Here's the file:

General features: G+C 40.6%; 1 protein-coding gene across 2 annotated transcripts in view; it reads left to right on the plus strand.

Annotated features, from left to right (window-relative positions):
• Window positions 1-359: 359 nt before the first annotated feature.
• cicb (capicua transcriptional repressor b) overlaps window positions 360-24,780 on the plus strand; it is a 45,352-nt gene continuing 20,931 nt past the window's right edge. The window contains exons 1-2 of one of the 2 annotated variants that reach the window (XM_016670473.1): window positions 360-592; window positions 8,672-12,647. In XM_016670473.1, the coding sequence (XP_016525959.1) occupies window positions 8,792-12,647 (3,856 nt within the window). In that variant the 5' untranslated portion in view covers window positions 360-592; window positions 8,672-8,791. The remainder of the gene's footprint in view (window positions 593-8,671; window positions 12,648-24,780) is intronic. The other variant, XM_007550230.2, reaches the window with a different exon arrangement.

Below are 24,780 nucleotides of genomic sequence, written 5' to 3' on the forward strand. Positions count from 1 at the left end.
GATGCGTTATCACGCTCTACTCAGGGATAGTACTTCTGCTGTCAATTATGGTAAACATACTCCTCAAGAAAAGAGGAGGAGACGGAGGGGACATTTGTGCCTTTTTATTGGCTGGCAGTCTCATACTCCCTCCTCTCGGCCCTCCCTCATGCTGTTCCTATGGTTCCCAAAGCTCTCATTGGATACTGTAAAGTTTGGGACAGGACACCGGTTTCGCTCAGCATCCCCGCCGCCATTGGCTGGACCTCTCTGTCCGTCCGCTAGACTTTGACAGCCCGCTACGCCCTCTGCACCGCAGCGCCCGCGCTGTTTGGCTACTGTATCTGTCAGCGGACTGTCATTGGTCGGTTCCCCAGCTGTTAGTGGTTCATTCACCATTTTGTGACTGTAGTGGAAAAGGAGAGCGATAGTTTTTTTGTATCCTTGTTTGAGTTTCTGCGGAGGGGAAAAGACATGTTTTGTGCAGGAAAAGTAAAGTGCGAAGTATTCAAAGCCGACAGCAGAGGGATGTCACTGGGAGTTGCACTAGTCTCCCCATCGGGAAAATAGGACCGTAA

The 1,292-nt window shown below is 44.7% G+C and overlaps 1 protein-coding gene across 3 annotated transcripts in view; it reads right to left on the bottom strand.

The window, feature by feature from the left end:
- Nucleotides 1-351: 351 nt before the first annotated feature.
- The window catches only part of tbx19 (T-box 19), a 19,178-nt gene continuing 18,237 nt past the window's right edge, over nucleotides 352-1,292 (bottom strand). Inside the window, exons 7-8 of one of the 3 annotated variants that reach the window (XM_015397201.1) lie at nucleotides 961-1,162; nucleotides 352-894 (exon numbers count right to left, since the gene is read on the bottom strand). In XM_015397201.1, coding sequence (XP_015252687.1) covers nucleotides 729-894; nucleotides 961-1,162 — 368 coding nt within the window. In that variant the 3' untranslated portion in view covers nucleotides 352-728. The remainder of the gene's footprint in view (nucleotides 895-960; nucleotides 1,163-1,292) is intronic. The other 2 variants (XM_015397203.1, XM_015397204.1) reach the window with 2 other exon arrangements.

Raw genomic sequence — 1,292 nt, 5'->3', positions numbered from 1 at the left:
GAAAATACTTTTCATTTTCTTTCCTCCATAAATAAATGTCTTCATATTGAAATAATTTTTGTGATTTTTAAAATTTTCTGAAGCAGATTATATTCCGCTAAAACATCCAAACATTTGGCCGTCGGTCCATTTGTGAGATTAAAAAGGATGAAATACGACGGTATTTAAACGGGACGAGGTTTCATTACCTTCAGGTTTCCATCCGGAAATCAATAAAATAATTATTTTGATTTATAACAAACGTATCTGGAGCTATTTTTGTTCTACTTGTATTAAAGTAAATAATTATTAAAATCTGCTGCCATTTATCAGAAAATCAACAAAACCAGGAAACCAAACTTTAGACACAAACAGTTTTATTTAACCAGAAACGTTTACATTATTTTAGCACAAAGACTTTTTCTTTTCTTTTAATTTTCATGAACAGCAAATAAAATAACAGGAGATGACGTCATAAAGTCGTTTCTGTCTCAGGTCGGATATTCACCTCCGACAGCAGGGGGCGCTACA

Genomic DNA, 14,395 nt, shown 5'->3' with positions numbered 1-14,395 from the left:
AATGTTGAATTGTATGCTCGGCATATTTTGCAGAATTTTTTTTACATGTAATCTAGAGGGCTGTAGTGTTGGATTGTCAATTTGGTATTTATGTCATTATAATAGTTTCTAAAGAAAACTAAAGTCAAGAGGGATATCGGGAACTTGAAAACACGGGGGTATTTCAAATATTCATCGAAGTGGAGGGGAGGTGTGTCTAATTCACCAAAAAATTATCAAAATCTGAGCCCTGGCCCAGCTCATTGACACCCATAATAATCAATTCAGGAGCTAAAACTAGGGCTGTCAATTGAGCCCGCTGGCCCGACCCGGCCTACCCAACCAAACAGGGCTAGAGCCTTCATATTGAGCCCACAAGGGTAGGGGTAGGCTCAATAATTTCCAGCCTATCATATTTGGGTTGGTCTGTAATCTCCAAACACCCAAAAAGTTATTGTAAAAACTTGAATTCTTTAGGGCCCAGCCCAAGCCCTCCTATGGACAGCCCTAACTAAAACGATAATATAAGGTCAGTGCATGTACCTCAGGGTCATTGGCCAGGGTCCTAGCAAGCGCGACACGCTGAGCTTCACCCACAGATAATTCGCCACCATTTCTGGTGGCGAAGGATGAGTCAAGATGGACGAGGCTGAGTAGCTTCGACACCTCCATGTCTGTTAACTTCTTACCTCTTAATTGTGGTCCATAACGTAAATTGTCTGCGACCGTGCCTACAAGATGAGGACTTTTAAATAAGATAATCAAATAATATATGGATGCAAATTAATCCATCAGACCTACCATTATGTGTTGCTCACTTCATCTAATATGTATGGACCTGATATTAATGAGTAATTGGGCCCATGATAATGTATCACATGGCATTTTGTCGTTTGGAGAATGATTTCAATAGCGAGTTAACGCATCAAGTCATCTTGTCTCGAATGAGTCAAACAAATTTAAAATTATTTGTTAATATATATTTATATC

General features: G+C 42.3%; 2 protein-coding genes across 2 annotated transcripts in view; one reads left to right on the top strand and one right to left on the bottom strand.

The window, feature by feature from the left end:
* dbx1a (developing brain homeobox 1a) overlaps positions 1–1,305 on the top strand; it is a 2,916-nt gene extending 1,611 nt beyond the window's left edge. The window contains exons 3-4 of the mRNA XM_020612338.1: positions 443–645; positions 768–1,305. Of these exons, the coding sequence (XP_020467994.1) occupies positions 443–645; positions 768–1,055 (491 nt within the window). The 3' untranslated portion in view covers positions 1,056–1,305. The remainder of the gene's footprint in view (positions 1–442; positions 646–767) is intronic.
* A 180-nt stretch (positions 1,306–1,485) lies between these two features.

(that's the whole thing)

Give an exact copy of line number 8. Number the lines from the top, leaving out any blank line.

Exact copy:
The window, feature by feature from the left end: